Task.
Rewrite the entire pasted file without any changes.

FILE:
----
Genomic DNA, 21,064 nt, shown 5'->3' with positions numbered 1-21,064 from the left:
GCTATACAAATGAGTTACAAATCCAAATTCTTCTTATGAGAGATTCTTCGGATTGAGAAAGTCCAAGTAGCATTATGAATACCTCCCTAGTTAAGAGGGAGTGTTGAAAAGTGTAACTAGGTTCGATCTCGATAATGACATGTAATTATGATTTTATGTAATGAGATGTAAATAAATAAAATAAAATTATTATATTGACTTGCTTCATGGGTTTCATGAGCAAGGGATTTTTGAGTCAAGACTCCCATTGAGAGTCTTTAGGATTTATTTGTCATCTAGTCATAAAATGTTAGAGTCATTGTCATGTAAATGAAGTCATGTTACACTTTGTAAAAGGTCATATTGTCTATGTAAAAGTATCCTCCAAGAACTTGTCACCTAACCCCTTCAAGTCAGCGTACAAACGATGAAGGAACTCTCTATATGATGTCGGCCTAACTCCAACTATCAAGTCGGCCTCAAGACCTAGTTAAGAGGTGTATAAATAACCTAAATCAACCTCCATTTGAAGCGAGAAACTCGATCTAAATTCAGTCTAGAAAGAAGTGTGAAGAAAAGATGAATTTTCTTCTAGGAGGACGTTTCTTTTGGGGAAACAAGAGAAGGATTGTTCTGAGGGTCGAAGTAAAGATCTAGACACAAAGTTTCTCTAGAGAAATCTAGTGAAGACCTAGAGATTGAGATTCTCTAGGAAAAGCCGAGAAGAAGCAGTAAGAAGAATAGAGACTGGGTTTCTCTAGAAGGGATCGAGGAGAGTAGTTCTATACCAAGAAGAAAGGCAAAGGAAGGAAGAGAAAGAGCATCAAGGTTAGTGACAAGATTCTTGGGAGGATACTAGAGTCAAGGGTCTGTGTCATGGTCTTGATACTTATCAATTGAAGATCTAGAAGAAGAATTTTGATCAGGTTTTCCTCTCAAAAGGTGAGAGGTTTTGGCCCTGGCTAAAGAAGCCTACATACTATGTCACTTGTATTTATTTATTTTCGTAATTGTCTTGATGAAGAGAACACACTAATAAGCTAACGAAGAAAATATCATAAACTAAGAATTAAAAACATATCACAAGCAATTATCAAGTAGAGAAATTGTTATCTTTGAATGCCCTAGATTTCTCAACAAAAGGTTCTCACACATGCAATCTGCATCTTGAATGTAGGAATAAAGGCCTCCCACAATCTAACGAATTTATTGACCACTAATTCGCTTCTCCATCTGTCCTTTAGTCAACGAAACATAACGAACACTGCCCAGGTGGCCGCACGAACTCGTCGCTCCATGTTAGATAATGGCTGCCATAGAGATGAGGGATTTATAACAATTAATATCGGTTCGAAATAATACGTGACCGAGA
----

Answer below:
Genomic DNA, 21,064 nt, shown 5'->3' with positions numbered 1-21,064 from the left:
GCTATACAAATGAGTTACAAATCCAAATTCTTCTTATGAGAGATTCTTCGGATTGAGAAAGTCCAAGTAGCATTATGAATACCTCCCTAGTTAAGAGGGAGTGTTGAAAAGTGTAACTAGGTTCGATCTCGATAATGACATGTAATTATGATTTTATGTAATGAGATGTAAATAAATAAAATAAAATTATTATATTGACTTGCTTCATGGGTTTCATGAGCAAGGGATTTTTGAGTCAAGACTCCCATTGAGAGTCTTTAGGATTTATTTGTCATCTAGTCATAAAATGTTAGAGTCATTGTCATGTAAATGAAGTCATGTTACACTTTGTAAAAGGTCATATTGTCTATGTAAAAGTATCCTCCAAGAACTTGTCACCTAACCCCTTCAAGTCAGCGTACAAACGATGAAGGAACTCTCTATATGATGTCGGCCTAACTCCAACTATCAAGTCGGCCTCAAGACCTAGTTAAGAGGTGTATAAATAACCTAAATCAACCTCCATTTGAAGCGAGAAACTCGATCTAAATTCAGTCTAGAAAGAAGTGTGAAGAAAAGATGAATTTTCTTCTAGGAGGACGTTTCTTTTGGGGAAACAAGAGAAGGATTGTTCTGAGGGTCGAAGTAAAGATCTAGACACAAAGTTTCTCTAGAGAAATCTAGTGAAGACCTAGAGATTGAGATTCTCTAGGAAAAGCCGAGAAGAAGCAGTAAGAAGAATAGAGACTGGGTTTCTCTAGAAGGGATCGAGGAGAGTAGTTCTATACCAAGAAGAAAGGCAAAGGAAGGAAGAGAAAGAGCATCAAGGTTAGTGACAAGATTCTTGGGAGGATACTAGAGTCAAGGGTCTGTGTCATGGTCTTGATACTTATCAATTGAAGATCTAGAAGAAGAATTTTGATCAGGTTTTCCTCTCAAAAGGTGAGAGGTTTTGGCCCTGGCTAAAGAAGCCTACATACTATGTCACTTGTATTTATTTATTTTCGTAATTGTCTTGATGAAGAGAACACACTAATAAGCTAACGAAGAAAATATCATAAACTAAGAATTAAAAACATATCACAAGCAATTATCAAGTAGAGAAATTGTTATCTTTGAATGCCCTAGATTTCTCAACAAAAGGTTCTCACACATGCAATCTGCATCTTGAATGTAGGAATAAAGGCCTCCCACAATCTAACGAATTTATTGACCACTAATTCGCTTCTCCATCTGTCCTTTAGTCAACGAAACATAACGAACACTGCCCAGGTGGCCGCACGAACTCGTCGCTCCATGTTAGATAATGGCTGCCATAGAGATGAGGGATTTATAACAATTAATATCGGTTCGAAATAATACGTGACCGAGA